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Marie Corelli: What She Did for Stratford-upon-Avon

Jann Tracy, author of 'Marie Corelli: Shakespeare’s Champion', talks about the many achievements of best-selling novelist and Stratford resident Marie Corelli.

Jann Tracy
Marie Corelli ponies and trap
Marie Corelli's ponies and trap, circa 1910

The Firs was a large house standing where the police station is now. Its gardens are still in existence, and along with an eighteenth century dovecot in one corner they contain a plaque reading:

"The Firs', a nearby house no longer in existence, lends the gardens its name. When it was sold in 1910, Marie Corelli, the famous novelist, bought the gardens to preserve them as an open space for the benefit of the town."

This was only one of the things Marie Corelli did for Stratford-upon-Avon, after moving here in 1899. She was a conservationist long before there was a general understanding of the term, and in 1901 suggested the establishment of an organisation for that purpose. She had to wait until 1913 before the Guild of Stratford was established, at which time she became a committee member.

When she first moved to the town, she rented Hall’s Croft, then privately owned. During the next couple of years she paid for the whole Grammar School to go to the circus; for nearly 2000 children to attend parties in the Memorial Theatre, and for over 600 National Schools children to visit Rugby Park. At the beginning of the twentieth century, such treats did not often come the way of the town’s youngsters.

She became involved in a national controversy regarding the placement of a memorial in Holy Trinity Church, to be followed by an international controversy relating to a free public library in Henley Street. In the first she was wholly successful and in the second partly so.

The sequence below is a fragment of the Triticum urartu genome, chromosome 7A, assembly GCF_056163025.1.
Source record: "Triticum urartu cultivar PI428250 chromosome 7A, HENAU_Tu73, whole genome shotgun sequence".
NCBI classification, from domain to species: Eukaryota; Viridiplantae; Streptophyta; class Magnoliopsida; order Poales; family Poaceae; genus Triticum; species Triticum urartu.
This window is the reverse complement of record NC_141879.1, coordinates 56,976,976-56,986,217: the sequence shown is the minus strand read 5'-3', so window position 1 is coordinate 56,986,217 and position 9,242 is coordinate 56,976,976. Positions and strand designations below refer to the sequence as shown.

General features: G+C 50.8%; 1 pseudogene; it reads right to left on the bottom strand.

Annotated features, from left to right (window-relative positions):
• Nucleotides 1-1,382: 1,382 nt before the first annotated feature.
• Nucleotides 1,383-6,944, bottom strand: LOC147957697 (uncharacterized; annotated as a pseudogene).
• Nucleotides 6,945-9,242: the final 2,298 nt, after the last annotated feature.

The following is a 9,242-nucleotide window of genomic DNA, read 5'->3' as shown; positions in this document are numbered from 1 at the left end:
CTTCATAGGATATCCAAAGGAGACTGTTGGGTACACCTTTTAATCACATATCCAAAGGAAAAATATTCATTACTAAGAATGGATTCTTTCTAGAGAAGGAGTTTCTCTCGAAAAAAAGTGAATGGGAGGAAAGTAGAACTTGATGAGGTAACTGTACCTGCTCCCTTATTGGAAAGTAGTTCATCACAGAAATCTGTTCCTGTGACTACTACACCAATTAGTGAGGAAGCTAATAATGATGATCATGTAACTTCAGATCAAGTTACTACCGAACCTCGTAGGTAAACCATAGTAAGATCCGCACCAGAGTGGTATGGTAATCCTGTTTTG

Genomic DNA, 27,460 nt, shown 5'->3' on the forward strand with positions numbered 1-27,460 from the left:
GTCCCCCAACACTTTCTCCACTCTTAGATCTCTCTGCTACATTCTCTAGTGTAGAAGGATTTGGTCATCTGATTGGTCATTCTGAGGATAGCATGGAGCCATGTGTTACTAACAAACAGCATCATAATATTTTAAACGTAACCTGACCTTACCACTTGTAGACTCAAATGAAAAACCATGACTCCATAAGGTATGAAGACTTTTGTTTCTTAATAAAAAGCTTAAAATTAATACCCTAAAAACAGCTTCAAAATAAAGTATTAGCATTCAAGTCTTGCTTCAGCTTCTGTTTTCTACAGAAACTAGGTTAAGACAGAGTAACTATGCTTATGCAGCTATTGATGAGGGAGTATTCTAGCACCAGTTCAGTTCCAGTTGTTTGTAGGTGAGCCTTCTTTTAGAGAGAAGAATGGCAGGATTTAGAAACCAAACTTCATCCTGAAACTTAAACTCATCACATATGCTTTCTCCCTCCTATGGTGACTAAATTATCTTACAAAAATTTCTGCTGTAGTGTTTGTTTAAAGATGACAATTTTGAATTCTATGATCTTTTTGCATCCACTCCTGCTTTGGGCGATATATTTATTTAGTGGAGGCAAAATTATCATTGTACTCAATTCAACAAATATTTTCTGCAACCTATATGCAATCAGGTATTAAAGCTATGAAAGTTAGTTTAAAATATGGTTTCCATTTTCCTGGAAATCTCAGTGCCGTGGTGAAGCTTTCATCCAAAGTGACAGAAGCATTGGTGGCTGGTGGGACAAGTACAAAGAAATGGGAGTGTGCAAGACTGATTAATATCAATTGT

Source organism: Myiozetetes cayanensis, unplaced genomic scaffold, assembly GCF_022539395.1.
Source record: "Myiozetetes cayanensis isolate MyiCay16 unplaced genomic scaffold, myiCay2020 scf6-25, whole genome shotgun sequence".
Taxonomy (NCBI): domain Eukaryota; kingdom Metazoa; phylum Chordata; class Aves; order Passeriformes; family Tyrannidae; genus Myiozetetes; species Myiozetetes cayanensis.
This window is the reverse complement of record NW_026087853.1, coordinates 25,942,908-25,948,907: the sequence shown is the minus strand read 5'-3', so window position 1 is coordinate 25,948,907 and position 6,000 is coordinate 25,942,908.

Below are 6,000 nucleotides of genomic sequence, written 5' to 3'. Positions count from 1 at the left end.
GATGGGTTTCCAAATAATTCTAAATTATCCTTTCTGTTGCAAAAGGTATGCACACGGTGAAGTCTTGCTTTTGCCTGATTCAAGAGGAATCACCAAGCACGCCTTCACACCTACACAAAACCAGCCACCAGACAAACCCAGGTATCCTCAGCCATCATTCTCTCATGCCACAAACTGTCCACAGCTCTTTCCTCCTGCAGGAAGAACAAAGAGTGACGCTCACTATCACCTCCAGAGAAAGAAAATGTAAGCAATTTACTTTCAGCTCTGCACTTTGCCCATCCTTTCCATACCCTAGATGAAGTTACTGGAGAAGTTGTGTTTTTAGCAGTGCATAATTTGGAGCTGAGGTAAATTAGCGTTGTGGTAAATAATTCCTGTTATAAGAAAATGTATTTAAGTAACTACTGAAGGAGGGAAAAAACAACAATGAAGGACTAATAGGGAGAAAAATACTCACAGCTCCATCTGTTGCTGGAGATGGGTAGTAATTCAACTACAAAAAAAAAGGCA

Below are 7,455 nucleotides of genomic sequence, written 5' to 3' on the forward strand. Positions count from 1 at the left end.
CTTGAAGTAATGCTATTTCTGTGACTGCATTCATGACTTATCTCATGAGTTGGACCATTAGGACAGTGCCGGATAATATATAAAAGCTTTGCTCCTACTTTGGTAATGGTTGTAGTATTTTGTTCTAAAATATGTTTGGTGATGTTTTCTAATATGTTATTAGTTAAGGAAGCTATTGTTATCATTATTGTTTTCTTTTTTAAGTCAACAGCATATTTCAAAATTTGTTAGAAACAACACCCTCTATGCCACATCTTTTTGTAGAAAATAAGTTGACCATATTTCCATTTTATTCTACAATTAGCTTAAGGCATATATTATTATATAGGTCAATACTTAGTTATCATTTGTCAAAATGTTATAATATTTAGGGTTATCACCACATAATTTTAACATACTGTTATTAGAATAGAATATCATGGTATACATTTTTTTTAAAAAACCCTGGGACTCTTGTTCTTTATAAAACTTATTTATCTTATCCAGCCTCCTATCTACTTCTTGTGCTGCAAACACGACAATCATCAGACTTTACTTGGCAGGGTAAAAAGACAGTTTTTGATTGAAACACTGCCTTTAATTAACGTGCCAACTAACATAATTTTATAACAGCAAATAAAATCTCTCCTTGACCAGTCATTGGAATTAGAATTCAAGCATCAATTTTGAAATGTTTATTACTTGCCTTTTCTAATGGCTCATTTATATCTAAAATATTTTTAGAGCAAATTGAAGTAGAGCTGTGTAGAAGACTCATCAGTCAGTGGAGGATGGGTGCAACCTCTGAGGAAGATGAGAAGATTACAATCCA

In 1901 she was elected President of the Stratford-upon-Avon Choral Union, organising a sell-out concert at the Memorial Theatre, as well as a concert on the river, with illuminated boats.

In 1903 she was alerted to an elaborately carved corner post that had been uncovered during repair work on numbers 23-24 High Street, on the corner of Ely Street. She subsequently paid the owner, printer A.J. Stanley, £200 (nearly £20,000 in today's money) to enable him to restore the building to its original Tudor condition.

Two years later Marie bought a 16th Century property called Harvard House, which had belonged to Mr & Mrs Rogers. Their daughter, Katherine, was the mother of John Harvard, founder of Harvard University. The house was in a rundown condition and Marie found support for its repair amongst various wealthy Americans. Restoration took four years and in October 1909 it was opened by the then American Ambassador. Today it is in the care of the Shakespeare Birthplace Trust.

In 1916 she urged the Guild to pay for the uncovering and preservation of the old timbers at 30 High Street, owned by Fred Winter. Estimated at £75 (over £7,000 today), Marie contributed £60 and the Guild £15.

At the beginning of 1920 plans for the restoration of the gardens at New Place (Shakespeare’s last home) were in full swing, with a number of donors, including Queen Alexandra and the Earl of Pembroke, giving plants. According to Roy Strong in his book The Quest for Shakespeare’s Garden, Marie ‘had saved the day by contributing a cheque for £50 towards the planting of Ernest Law’s New Place garden.’

In a wider context the world was changing: scientists were challenging clergy with new ideas about the natural world. The penny farthing was superceded by the bicycle which could be ridden by brave women, enabling them to escape from the confines of Victorian drawing rooms. Marie was tapping into the zeitgeist of her time with her own brand of the perfect escapist novel, mixing mysticism, spiritualism, science and romance; her work outsold that of Dickens and other male authors.

Her publisher, George Bentley, said of her, ‘In the first place, she really says what she means, and so you are dealing with a reality. In the next place she has strong likes and dislikes, and good reasons for either.’

Gladstone said to her, ‘There is a magnetism in your pen which will influence many.’ When Thelma was published in 1887 a large number of mothers were influenced enough to give their baby girls the same name, which Corelli was said to have invented.

Her grave in the town cemetery has an angel hovering over it. Marie Corelli was hardly an angel. She was an outspoken, famous, fearless woman, who happened to be unmarried and running her own household. Throughout her stay in the town she ruffled many feathers, especially those of the town council, but was openly adored worldwide by millions of fans.

Jann Tracy’s book Marie Corelli: Shakespeare’s Champion is available from Amazon, Magic Alley and Waterstones.

Marie Corelli in her conservatory
Marie Corelli in her conservatory

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